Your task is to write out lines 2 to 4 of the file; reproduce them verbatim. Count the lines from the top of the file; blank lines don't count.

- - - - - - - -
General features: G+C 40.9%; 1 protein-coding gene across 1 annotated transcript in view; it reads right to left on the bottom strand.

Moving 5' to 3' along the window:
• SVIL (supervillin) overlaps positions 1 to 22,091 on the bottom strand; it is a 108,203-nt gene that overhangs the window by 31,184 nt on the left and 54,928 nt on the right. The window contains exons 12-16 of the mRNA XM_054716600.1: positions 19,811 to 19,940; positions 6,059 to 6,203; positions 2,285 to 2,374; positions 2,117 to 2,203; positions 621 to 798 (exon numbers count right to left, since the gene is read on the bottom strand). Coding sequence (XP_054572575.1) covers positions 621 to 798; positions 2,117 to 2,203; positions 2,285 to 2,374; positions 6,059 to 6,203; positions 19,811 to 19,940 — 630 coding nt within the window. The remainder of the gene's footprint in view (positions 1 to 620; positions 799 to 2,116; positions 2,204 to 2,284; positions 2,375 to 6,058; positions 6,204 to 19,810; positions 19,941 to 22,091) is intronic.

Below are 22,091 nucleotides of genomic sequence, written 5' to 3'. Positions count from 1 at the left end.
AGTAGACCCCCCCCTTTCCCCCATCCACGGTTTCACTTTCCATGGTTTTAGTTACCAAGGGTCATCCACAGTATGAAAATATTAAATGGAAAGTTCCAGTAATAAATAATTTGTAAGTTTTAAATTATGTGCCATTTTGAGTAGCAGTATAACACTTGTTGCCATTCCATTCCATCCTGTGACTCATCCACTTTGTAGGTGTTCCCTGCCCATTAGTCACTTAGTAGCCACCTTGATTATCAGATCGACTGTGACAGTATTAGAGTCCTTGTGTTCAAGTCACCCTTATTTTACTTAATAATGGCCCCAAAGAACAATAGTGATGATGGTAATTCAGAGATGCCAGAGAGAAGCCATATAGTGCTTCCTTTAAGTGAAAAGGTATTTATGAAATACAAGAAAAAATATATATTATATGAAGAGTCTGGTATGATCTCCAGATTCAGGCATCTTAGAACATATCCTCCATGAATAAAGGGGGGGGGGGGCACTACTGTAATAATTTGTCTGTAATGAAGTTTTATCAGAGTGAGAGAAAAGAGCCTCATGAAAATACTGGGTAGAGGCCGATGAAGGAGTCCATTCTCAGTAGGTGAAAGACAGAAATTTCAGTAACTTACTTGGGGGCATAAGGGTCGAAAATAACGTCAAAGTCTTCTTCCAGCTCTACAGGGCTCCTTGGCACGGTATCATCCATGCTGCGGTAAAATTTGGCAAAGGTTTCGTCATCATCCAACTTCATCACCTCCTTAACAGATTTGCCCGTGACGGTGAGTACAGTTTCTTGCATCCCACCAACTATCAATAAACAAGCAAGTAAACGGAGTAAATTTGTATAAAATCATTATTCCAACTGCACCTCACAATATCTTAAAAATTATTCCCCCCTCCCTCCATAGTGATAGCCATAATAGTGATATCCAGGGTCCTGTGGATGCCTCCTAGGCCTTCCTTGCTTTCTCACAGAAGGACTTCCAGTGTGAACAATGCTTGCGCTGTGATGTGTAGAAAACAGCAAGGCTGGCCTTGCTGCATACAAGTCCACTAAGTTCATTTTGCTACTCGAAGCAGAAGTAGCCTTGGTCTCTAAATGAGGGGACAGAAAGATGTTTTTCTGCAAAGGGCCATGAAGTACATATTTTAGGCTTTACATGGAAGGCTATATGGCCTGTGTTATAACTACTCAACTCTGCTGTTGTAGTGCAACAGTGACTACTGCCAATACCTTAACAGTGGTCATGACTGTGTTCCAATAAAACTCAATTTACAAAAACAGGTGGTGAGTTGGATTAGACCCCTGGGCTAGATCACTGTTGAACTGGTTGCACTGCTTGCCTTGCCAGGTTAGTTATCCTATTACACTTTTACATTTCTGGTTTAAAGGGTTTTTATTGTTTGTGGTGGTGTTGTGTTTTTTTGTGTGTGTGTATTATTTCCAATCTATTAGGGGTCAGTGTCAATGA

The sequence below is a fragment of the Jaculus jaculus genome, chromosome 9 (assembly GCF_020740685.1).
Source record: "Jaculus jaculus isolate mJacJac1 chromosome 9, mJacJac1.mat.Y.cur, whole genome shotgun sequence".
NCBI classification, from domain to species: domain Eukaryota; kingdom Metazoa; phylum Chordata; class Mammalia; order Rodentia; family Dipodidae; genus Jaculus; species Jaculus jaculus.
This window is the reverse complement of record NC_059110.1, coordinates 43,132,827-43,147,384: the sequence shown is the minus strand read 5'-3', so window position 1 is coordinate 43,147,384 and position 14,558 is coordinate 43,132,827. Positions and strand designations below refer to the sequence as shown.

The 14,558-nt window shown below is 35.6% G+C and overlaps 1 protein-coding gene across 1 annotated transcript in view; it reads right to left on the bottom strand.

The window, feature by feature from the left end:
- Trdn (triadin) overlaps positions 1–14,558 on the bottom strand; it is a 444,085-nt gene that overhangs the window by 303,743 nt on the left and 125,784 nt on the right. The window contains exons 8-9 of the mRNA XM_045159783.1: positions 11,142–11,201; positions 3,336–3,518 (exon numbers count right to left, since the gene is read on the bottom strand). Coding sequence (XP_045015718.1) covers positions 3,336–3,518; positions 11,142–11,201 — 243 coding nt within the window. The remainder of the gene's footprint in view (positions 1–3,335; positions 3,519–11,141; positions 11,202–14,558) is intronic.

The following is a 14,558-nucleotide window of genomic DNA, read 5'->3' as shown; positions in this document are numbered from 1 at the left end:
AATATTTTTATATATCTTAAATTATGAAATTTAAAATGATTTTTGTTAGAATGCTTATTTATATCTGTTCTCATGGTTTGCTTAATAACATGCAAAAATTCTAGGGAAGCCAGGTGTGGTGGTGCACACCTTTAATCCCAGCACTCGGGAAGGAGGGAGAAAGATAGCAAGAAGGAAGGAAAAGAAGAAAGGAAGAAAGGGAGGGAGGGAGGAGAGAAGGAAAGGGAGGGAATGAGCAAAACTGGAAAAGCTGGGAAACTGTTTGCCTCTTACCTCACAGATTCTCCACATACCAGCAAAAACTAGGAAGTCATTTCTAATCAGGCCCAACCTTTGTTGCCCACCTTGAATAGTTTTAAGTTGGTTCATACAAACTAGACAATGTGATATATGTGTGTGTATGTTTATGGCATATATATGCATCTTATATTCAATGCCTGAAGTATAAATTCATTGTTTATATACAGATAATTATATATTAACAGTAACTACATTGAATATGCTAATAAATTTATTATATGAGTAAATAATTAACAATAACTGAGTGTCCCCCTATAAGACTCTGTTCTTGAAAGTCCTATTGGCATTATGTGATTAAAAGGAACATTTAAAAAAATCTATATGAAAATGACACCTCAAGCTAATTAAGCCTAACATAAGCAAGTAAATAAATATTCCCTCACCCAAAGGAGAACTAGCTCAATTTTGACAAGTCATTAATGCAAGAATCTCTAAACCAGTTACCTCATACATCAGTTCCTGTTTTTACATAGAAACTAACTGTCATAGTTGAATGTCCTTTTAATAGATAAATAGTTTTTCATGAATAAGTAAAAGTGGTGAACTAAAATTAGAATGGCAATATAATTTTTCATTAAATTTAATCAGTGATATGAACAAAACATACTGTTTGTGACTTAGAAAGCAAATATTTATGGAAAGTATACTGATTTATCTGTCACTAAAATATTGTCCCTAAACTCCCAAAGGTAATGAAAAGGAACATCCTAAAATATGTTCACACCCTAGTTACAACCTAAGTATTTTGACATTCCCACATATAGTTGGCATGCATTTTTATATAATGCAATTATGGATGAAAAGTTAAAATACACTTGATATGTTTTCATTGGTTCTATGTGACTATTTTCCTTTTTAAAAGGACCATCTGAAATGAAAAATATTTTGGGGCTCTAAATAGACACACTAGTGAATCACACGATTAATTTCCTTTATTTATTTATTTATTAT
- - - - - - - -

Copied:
Moving 5' to 3' along the window:
• SVIL (supervillin) overlaps positions 1 to 22,091 on the bottom strand; it is a 108,203-nt gene that overhangs the window by 31,184 nt on the left and 54,928 nt on the right. The window contains exons 12-16 of the mRNA XM_054716600.1: positions 19,811 to 19,940; positions 6,059 to 6,203; positions 2,285 to 2,374; positions 2,117 to 2,203; positions 621 to 798 (exon numbers count right to left, since the gene is read on the bottom strand). Coding sequence (XP_054572575.1) covers positions 621 to 798; positions 2,117 to 2,203; positions 2,285 to 2,374; positions 6,059 to 6,203; positions 19,811 to 19,940 — 630 coding nt within the window. The remainder of the gene's footprint in view (positions 1 to 620; positions 799 to 2,116; positions 2,204 to 2,284; positions 2,375 to 6,058; positions 6,204 to 19,810; positions 19,941 to 22,091) is intronic.

Below are 22,091 nucleotides of genomic sequence, written 5' to 3'. Positions count from 1 at the left end.